If only you could talk to the mobsters

At this year’s San Diego Comic Con, Marvel once again planted a big, wet kiss on the fans’ mouths, with new footage and casting information covering everything from Captain Marvel (yay for female superheroes, double yay for Alison Brie) to Doctor Strange (nice-looking trailer, even if it looks a bit too much like a mashup of The Matrix and Inception). There were also a couple of titbits for those following the Netflix series, including an action-packed teaser for Luke Cage. I liked the character in Jessica Jones and I thought it’d be interesting to have a new Marvel property with a strong, individual style, so the promise of a blaxploitation-inspired series combined with a more modern sensitivity intrigued me.

Cue the teaser, which has Luke taking on a bunch of goons with the aid of his super strength and a car door, all biff-, bam- and pow-like. I’ve seen some fan reactions, and they all seem to agree: this is shaping up to be a badass series for a badass character.

Myself? I found it boring.

Of course, a teaser needs to be punchy. I expect that most of the Marvel teasers ever since the Cinematic Universe was launched would’ve focused on fisticuffs and one-liners. But it was yet another superpowered dude beating on a bunch of other dudes. It brought to mind the main reason why I’m getting bored with the second season of Daredevil (I’ve got four episodes to go) and why so many of the third acts of the Marvel movies leave me dissatisfied: the Marvel franchises deliver action, but they’re not that great at keeping the action interesting, at making it varied and surprising. Daredevil may fare worst in this respect: they set the bar high in the first season with the hallway fight in the second episode, an homage to the iconic sequence in Oldboy that was thrilling and, yes, badass, but after that diminishing returns began to set in. The fights never are less than professional, but they blend into each other, feeling like filler. Jessica Jones did better by having a villain who was about words, not punches, which made the conflict primarily about character, not clobbering, so when there was physical combat, it was striking and specific rather than just this week’s fight. While the Luke Cage teaser was different from Daredevil‘s action sequences – Cage is much more about sheer strength than ninja balletics -, it still made me give a preemptive sigh. I like Cage the character much more than Cage the two fists attached to a guy.

Perhaps I’m in a minority and the fans love the fights. I know a number of people who were bored with Daredevil‘s dialogues but perked up whenever there was violence, so they may want a Luke Cage that is largely about breaking through walls and beating up bad guys with car doors. It’s not that I expect pacifist superheroes that talk everything out with the bad guys (mind you, it’d be interesting if they tried) – but I want the fights to be interesting and meaningful. I want the action to be effective, and it loses its effect when it’s used as the default. What I’d want is for the Marvel showrunners and producers to take notes from the best action films, which always kept their setpieces specific rather than generic – and most of all I want them to take a page out of the Sergio Leone/Quentin Tarantino playbook when it comes to action. One thing that these two do masterfully (and Tarantino is clearly inspired by the godfather of the operatic spaghetti western) is to build up the tension slowly but steadily and then release it in an explosion of violence. It’s Hitchcock’s bomb under the table, which is more effective than the bomb blowing up: the audience sits there on the edge of their seats, knowing that the situation will erupt any second now – and when it does, it’s thrilling and exhilarating and shocking.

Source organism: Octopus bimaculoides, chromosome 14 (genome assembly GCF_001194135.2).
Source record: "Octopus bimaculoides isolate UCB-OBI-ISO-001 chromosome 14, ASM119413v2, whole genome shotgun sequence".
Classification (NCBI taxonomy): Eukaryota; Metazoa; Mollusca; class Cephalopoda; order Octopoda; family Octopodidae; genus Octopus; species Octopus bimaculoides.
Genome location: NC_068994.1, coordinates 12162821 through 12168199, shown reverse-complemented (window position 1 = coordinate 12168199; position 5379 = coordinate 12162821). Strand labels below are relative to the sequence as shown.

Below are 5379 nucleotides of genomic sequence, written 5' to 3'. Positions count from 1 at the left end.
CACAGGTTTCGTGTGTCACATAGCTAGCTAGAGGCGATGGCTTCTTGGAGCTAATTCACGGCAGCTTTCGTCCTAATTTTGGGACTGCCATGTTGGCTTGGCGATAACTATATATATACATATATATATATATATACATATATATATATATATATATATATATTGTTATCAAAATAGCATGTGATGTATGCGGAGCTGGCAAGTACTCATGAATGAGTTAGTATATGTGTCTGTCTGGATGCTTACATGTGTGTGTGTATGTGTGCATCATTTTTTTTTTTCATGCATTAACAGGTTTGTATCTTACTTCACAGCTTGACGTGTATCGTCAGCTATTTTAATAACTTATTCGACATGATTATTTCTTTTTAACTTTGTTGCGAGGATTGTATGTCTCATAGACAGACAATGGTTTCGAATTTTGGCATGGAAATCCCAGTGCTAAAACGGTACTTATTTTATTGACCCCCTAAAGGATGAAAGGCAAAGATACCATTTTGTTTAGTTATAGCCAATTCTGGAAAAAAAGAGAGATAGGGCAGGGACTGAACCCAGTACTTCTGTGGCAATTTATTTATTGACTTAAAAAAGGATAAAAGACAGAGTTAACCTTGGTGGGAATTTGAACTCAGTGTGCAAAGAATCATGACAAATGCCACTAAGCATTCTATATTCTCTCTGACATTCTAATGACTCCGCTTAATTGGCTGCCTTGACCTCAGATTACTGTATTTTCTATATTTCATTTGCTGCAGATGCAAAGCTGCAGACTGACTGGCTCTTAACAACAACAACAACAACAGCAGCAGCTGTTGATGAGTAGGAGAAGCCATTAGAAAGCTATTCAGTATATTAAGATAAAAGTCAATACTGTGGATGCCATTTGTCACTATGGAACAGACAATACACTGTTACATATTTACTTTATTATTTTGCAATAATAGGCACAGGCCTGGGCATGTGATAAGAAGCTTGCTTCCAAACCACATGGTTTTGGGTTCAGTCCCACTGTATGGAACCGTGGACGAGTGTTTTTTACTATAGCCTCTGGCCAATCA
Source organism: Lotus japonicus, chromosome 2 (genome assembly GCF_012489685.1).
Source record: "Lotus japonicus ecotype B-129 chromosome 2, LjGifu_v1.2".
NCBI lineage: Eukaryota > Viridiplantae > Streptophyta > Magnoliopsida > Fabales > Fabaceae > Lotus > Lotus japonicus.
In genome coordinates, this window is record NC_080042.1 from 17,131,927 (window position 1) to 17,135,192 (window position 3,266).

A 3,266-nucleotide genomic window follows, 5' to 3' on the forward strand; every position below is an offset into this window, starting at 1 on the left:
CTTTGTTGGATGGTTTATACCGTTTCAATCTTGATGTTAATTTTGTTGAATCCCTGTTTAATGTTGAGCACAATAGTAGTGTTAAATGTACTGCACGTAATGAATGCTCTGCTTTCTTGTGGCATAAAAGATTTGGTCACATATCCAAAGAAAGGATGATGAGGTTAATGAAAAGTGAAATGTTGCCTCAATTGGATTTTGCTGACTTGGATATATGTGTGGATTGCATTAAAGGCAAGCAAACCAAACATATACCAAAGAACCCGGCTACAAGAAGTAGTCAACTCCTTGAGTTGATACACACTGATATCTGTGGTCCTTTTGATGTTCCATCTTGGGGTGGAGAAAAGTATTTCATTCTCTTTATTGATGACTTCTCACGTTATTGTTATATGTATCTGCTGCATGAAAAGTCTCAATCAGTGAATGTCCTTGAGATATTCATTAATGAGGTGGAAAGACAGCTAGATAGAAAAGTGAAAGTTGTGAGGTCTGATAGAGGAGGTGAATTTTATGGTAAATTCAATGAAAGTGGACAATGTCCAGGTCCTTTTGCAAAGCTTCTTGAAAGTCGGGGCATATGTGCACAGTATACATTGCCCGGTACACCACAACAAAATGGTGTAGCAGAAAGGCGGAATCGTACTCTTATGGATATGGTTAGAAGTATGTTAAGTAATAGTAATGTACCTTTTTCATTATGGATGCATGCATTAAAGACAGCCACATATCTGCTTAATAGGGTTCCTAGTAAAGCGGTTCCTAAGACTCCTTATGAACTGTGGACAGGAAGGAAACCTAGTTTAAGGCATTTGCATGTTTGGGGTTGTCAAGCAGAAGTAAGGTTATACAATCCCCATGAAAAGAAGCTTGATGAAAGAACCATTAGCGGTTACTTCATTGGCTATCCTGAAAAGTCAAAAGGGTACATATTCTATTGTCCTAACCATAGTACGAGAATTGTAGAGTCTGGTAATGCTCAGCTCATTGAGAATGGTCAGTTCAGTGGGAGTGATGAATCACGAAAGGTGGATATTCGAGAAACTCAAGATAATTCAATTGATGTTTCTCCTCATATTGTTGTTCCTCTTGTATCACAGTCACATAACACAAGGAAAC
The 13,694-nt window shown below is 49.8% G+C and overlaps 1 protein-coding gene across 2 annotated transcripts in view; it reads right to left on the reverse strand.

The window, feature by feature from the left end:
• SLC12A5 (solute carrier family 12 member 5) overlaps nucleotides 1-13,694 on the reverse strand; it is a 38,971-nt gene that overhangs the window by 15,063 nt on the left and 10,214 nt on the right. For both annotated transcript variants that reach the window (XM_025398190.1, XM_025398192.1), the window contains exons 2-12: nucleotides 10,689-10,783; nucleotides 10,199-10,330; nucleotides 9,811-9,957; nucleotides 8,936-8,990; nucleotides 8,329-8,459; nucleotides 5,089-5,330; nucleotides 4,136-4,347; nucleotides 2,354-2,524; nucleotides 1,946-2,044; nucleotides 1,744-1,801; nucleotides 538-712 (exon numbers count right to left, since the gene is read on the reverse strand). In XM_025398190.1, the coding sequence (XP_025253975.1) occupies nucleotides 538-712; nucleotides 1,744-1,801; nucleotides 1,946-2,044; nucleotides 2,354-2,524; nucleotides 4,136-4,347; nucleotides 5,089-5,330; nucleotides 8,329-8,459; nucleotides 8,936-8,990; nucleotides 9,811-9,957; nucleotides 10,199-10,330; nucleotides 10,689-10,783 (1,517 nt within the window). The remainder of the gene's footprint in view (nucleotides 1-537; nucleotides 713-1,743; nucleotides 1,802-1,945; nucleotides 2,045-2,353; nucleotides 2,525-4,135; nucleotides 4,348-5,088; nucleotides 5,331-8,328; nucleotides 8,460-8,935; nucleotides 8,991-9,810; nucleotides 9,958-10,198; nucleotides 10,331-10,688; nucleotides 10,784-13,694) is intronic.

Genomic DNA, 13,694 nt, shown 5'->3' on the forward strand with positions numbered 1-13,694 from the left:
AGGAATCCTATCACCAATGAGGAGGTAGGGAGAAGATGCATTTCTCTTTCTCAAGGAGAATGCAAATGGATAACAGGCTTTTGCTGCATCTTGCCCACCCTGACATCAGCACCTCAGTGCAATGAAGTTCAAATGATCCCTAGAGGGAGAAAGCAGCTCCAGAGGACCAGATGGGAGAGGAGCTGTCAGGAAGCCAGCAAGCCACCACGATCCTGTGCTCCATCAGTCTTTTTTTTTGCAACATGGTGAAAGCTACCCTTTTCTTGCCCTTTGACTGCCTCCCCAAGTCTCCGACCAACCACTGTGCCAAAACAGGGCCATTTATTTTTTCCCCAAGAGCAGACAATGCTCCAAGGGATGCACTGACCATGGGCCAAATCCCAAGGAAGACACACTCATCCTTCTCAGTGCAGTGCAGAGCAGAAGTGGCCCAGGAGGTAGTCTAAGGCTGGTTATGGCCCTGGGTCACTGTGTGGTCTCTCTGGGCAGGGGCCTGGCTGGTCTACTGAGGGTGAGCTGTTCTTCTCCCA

Not every action sequence can work like this, and I don’t want the Marvel properties to look and feel like Leone or Tarantino, but in order to remain interesting they need to understand that too much of a good thing tends to become dull. If the fans want action, by all means give them action – but make it the best action you have. Make it exciting, not comforting: don’t make it the mac’n’cheese of your story. Make it build on the characters, and make it say something about them, about who they are, in terms that are more specific than “badass”. If an episode looks and feels as if the script basically says, “And then they fight”, well, you need to try harder. Otherwise, “badass” can quickly morph into “boring”.

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